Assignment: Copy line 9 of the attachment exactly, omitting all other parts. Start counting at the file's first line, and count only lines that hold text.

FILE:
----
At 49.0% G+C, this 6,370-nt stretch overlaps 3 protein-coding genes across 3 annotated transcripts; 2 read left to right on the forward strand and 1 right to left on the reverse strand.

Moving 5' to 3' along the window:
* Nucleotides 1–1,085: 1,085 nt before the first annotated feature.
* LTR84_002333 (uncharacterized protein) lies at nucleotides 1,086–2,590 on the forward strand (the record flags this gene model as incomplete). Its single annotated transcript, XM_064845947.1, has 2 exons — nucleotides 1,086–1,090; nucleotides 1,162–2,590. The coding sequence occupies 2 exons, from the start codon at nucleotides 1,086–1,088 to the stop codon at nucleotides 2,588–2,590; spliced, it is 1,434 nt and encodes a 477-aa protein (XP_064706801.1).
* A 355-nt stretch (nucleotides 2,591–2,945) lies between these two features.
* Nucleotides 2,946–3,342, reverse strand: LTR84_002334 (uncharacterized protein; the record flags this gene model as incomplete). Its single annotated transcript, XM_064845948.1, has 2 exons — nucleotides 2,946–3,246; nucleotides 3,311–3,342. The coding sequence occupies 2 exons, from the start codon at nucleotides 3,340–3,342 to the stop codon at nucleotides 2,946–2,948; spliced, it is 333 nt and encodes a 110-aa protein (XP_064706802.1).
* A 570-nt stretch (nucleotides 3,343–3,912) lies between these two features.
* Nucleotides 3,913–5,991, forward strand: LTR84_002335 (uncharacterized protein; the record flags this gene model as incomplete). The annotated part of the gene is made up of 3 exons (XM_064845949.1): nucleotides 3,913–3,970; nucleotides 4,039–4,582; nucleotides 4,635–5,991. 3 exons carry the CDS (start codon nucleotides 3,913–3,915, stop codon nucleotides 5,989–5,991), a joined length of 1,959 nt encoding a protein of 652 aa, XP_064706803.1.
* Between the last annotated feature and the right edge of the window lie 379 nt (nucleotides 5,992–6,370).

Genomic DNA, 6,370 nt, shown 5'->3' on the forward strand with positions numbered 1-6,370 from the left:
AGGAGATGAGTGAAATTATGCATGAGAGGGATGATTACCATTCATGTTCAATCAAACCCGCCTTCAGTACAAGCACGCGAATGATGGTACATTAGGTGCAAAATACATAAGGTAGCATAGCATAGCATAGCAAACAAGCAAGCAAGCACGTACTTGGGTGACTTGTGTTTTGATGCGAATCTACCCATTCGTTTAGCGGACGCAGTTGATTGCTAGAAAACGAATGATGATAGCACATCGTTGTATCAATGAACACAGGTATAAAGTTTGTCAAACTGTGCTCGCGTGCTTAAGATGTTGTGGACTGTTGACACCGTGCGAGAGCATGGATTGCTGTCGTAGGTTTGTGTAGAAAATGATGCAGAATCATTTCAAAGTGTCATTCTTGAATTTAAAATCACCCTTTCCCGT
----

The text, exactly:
* Between the last annotated feature and the right edge of the window lie 379 nt (nucleotides 5,992–6,370).